Purpose The dual immersion (DI) model of bilingual education, which focuses on educating language-minority and majority students side by side using the two languages in roughly equal proportions, is gaining popularity. And yet, students with disabilities – even those who are already multilingual – are routinely steered away from such programs in favor of English-only special education options. The paper aims to discuss these issues. Design/methodology/approach This paper explores the potential benefits and challenges associated with including multilingual students with autism in DI classrooms, beginning with an exploration of literature related to students with autism who are also multilingual learners (MLLs) (irrespective of educational placement), followed by a small body of literature on the inclusion of students with disabilities in general in DI programs, and finally an analysis of the characteristics of DI classrooms to extrapolate about the ways in which this environment might be both supportive of and challenging for students with autism. Findings The analysis reveals that DI programs are simultaneously well positioned (theoretically) and ill equipped (practically) to effectively support MLLs who are also on the autism spectrum. Originality/value In spite of mounting evidence that being multilingual may advantage children with autism, very little scholarship has even raised the question of whether students with autism might benefit from participation in bilingual programs where academic instruction is delivered in two languages (Beauchamp and MacLeod, 2017 ; Durán et al., 2016 ; Marinova-Todd et al., 2016 ; Seung et al., 2006). This paper identifies practical implications related to including students with autism in DI programs and suggests directions for future research.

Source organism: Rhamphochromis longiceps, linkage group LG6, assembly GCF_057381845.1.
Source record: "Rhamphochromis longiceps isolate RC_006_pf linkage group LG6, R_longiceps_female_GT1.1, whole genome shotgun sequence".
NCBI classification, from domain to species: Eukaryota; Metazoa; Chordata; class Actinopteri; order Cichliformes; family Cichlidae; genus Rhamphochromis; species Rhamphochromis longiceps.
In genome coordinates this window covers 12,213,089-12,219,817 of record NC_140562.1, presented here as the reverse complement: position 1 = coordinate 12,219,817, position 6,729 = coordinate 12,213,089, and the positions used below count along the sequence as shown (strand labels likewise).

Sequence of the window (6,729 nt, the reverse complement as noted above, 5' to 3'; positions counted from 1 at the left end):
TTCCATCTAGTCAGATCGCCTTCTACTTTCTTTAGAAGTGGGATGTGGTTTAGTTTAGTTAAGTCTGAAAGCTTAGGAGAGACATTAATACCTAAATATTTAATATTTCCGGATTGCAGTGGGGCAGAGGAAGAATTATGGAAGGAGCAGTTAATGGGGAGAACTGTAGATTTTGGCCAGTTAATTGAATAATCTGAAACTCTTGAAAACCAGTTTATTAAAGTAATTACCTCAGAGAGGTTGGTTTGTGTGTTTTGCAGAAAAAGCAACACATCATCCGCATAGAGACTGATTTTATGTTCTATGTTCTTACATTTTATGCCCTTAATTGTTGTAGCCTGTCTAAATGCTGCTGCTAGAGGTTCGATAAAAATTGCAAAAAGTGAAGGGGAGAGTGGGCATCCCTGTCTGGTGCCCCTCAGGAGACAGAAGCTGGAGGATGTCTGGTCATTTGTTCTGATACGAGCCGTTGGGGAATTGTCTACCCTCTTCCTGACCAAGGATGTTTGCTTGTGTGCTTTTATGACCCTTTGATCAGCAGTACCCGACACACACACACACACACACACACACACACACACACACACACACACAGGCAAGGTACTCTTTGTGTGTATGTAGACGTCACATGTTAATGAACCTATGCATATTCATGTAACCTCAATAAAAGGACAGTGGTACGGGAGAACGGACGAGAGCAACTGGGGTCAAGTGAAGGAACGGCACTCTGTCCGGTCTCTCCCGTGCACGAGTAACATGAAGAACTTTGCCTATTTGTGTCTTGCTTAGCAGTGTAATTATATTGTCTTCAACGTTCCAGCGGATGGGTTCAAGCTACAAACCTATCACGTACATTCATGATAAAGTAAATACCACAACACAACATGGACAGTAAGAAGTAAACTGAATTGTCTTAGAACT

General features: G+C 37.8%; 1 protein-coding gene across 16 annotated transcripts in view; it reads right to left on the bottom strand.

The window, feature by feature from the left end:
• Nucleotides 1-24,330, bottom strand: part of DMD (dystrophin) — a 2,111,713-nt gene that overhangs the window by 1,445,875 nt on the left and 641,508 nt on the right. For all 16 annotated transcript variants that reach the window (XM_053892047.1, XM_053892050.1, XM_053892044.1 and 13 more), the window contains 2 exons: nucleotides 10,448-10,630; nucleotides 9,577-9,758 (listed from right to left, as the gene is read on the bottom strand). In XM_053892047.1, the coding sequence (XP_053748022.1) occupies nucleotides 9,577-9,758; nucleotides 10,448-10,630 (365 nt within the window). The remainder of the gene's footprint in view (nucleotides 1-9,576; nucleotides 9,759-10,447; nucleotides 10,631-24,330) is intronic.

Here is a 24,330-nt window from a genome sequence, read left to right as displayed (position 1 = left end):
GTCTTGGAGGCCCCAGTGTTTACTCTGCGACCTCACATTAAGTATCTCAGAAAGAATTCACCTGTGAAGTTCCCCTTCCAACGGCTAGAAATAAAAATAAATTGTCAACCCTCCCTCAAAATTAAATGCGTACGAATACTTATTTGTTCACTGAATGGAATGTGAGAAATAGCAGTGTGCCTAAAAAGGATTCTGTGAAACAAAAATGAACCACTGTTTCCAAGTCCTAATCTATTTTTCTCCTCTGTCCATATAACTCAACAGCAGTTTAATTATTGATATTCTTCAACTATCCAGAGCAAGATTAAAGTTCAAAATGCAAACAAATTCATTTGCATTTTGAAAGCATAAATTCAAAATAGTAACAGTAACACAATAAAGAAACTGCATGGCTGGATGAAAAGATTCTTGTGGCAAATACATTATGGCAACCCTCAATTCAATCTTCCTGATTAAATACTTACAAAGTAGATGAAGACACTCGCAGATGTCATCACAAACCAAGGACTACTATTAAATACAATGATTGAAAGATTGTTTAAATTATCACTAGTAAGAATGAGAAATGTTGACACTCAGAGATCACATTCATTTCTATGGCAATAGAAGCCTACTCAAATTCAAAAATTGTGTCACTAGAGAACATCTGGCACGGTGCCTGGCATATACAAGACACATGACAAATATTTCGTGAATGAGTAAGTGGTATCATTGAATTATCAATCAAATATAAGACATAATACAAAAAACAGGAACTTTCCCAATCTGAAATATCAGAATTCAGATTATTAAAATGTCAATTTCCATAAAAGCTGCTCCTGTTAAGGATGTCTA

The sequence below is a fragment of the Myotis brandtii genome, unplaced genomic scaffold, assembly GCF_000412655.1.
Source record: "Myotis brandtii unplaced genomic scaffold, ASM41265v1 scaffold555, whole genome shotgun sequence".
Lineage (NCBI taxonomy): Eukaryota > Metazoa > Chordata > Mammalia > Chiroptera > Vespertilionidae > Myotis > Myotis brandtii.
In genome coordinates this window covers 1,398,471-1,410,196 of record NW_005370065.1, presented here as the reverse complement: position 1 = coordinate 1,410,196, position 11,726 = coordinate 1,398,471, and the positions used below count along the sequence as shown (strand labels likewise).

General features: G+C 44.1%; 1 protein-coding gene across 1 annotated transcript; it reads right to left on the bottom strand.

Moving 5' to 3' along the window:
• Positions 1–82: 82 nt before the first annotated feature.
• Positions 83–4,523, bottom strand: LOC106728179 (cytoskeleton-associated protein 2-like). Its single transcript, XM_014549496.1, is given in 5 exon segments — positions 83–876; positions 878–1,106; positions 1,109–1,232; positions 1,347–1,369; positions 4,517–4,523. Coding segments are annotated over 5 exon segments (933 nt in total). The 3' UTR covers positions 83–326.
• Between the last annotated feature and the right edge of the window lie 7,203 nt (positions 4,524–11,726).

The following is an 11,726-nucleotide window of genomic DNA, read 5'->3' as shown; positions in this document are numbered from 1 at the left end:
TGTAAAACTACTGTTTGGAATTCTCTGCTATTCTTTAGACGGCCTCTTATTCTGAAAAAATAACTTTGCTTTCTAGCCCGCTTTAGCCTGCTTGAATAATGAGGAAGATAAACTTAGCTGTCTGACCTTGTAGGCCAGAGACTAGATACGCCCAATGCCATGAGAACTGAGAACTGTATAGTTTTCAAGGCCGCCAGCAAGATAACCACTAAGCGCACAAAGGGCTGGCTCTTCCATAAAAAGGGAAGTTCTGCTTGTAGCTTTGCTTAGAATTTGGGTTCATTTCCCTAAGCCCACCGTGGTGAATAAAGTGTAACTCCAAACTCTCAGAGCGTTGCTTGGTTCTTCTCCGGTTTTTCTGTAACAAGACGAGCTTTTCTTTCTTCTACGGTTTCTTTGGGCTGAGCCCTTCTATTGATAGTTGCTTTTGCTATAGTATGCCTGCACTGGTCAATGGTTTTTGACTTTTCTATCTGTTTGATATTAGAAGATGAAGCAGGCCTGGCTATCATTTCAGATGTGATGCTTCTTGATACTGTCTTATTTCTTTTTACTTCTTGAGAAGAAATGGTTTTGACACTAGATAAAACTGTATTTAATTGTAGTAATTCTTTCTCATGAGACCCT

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5. Hoy K, Parsons S, Kovshoff H. Inclusive school practices supporting the primary to secondary transition for autistic children : pupil, teacher, and parental perspectives. Advances in Autism. 2018 ; 4(4) : 184-96.

Purpose The primary to secondary school transition can have a significant and long-lasting impact on young people. Autistic children are particularly vulnerable to negative transition experiences ; however, there is a lack of research examining effective practices and provision for these pupils. This case study involves a mainstream secondary school in the South of England, which has a dedicated Learning Support base. The purpose of this paper is to collect qualitative data on experiences of the primary to secondary school transition from multiple stakeholders. Design/methodology/approach A photovoice activity followed by a semi-structured interview was conducted with five autistic pupils aged 12–16 years ; semi-structured interviews were also carried out with six parents and four teachers. Findings Five key themes emerged from the data in relation to effective practices : inclusion, child-centred approach, familiarisation, visual supports and communication and consistency. Research limitations/implications As a small-scale case study, there are limitations regarding generalisation. However, this research illuminates transition practices that are experienced as effective by autistic children, their families and teachers. Practical implications Practical implications related to each of these themes are highlighted. These implications are important in the context of the mandatory responsibilities of schools in England to include the voices of children and young people with special educational needs in decisions about their education. Originality/value The findings challenge a rights-based approach to inclusion and illustrate the importance of a needs-based approach which appropriately recognises and understands what autism means for children, their families and the teachers who support them.